We arrived at our hostel- a really cool former plantation house run by a Brit, Tim, and his Colombian wife, Cristina. It was a really homey place and perfect for us. Our first day we actually trekked back into Aremenia (a 40 min bus ride back down into the valley) to check out the botanical gardens and the Mariposario or butterfly house- check out pics on Shutterfly in the Coffee Region album to see. In the evening we wandered the packed streets of Salento among the street vendors, Artisans and restaurants.

Day 2 was much more adventureous; we rented Wellington boots, "Wellis" as we were calling them, caught a jeep from the town center and headed to the Valle de Cocora, famous for all the Palmas de Cera or wax palms (Colombia's National Tree) that cover the hillside. You can rent horses or walk and we decided to hike it. The trailhead is in the valley floor and heads out for about a little over an hour along a muddy trail walking you right through the middle of the valley. You are surrounded by cows, streams, green hills, wax palms and the impressive cloud forest that borders the whole valley. After enjoying our rubber boots, maybe a little too much, we hit the cloud forest. From there it is supposedly 2km up to Acaime, a national park up in the mountains where you can see hummingbirds, butterflies, and all manner of flora. This so called '2km' is more like 4, all uphill, takes you across quite a few creeks, mud patches (no worries thanks to the Wellis) and Indiana Jones bridges, and its gorgeous! Green, cool, and straight out of some National Geographic article about Colombian jungles.

We finally reached the top, luckily the signs point you in the right direction even if they don't come close to having correct distance measures. We rested, took in the view, and enjoyed the fresh air before continuing on. From Acaime, you have the option of going back the way you came through the valley, or hiking up another mountain peak with better views and making a big loop. We had all day, so we chose the latter.

The hike up to La Montana, the view point, was quite a bit steeper, equally poorly marked and still worth it. The view from the top is of the entire valley and cloud forest you just spend 3 hours hiking. Its amazing. The pictures of the valley and palms say more that I ever could. Once you reach La Montana and you have been greeted by the world's largest rooster you can make your way back down the mountain where we passed a cattle drive (causing a slight traffic jam because a landslide had made the path just wide enough for the cows to pass), giant redwood-like trees, and hiked right beside the 200ft tall palm trees. The whole day was awesome and we didn't feel too bad about ourselves after having accomplished such a feat.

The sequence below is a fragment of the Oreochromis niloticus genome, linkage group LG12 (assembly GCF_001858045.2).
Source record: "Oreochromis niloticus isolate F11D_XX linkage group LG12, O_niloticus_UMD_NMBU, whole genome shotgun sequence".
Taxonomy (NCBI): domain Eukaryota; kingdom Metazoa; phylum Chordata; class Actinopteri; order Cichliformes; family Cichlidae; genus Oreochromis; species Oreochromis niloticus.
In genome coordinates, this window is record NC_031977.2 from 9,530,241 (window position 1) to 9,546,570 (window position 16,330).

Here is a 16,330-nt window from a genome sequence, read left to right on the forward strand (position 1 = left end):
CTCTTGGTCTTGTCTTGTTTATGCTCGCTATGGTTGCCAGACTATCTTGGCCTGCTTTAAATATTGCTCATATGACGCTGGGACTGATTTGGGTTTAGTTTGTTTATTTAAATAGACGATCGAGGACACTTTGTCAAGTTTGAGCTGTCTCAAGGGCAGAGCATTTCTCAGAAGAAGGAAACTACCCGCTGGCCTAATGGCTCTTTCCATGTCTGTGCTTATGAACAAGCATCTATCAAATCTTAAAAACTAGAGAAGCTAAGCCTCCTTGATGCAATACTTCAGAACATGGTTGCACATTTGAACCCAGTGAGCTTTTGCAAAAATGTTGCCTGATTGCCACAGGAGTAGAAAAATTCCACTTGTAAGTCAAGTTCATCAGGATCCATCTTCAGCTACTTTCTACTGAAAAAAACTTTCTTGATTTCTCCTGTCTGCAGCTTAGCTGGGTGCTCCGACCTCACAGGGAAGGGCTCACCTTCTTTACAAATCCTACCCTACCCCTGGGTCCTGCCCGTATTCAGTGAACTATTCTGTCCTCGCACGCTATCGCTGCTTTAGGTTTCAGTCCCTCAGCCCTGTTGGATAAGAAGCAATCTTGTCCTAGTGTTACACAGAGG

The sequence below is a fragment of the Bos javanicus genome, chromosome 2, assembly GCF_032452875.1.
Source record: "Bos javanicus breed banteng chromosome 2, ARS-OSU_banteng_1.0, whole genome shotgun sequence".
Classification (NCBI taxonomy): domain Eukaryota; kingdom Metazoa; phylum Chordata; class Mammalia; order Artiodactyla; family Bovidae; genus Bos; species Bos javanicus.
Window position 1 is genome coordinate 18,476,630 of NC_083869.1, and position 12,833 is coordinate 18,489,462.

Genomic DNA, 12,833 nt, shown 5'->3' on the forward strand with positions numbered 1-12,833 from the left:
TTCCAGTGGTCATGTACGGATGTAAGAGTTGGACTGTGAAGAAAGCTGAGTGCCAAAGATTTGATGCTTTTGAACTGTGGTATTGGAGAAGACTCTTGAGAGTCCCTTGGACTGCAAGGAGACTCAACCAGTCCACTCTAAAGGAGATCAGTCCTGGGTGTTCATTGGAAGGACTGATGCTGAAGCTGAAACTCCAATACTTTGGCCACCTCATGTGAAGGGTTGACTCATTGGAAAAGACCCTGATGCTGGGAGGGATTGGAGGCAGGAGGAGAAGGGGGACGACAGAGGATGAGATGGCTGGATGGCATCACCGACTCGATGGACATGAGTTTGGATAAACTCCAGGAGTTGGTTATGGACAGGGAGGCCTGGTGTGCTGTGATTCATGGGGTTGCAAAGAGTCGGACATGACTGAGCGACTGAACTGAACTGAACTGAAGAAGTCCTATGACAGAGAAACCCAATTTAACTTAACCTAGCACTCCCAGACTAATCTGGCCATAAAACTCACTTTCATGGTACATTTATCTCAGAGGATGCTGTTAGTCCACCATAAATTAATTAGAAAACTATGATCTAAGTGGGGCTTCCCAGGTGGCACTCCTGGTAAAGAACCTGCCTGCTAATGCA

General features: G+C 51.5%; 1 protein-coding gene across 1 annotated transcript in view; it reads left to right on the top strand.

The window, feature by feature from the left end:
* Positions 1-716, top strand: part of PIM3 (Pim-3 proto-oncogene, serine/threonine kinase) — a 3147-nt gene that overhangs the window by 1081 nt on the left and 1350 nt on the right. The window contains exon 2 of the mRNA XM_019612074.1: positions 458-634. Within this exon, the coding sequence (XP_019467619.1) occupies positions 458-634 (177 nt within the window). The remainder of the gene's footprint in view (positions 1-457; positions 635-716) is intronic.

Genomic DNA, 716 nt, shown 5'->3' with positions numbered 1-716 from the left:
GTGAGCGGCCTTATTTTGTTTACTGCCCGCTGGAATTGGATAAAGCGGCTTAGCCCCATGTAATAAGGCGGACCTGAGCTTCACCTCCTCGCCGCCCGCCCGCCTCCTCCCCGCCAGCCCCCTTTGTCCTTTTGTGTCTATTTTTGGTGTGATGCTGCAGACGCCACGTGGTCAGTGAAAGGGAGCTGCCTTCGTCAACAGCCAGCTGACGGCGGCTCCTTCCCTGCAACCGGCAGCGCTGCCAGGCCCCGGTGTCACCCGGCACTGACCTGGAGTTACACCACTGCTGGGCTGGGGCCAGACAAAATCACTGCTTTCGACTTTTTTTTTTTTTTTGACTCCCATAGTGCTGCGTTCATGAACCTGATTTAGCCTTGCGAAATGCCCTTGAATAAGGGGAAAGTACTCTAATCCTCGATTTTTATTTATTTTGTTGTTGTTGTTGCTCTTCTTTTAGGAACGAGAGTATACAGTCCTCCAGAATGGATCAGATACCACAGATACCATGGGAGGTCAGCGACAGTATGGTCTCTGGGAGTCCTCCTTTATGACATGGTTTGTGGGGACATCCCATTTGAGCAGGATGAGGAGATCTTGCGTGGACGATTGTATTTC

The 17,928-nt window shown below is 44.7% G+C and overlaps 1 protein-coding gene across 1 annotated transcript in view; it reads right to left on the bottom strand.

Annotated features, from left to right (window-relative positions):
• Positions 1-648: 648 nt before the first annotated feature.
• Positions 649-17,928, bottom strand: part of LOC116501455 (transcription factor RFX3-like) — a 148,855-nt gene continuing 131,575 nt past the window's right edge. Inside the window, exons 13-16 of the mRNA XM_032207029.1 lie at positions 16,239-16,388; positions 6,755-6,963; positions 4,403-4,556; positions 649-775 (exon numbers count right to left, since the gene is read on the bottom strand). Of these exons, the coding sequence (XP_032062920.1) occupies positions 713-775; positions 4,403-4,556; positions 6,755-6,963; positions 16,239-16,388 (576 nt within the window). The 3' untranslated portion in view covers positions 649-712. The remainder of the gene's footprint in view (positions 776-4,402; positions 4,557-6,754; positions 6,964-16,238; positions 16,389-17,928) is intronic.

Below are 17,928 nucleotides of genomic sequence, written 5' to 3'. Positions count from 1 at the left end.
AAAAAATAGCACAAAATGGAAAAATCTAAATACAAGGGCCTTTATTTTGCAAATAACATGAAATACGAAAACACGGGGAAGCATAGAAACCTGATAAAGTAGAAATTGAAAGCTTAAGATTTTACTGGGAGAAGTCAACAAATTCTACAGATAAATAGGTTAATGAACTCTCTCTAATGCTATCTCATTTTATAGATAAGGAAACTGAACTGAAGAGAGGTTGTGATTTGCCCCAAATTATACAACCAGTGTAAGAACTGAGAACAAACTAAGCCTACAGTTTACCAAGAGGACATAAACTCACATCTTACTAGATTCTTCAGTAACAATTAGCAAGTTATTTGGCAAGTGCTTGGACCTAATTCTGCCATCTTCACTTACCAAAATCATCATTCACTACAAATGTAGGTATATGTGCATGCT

The next day we had originally intended to visit the Coffee Park- essentially Colombian Disneyland dedicated to coffee. However, we didnt really feel like being that touristy and it was not really in the stars to get our there so we instead stopped at this little town just down the mountain from Salento called Boquia. Marty tells me it reminds him a lot of his family's cabin in Plumis, CA, and we just took a little hike along the river before lunching on fresh rainbow trout and obleas of coffee arequipe (Obleas are 2 giant wafers held together by any assortment of arequipe -Colombian dulce de leche- jams, cheese and cream). Delicious!

We had ended our adventure on a good note and were headed back to Bogota having accomplished quite a bit in the last 3 weeks. To see how it all really looked, check out the pictures at http://beyondbogota.shutterfly.com

Posted by tuffchix 08:02 Archived in Colombia Tagged ecotourism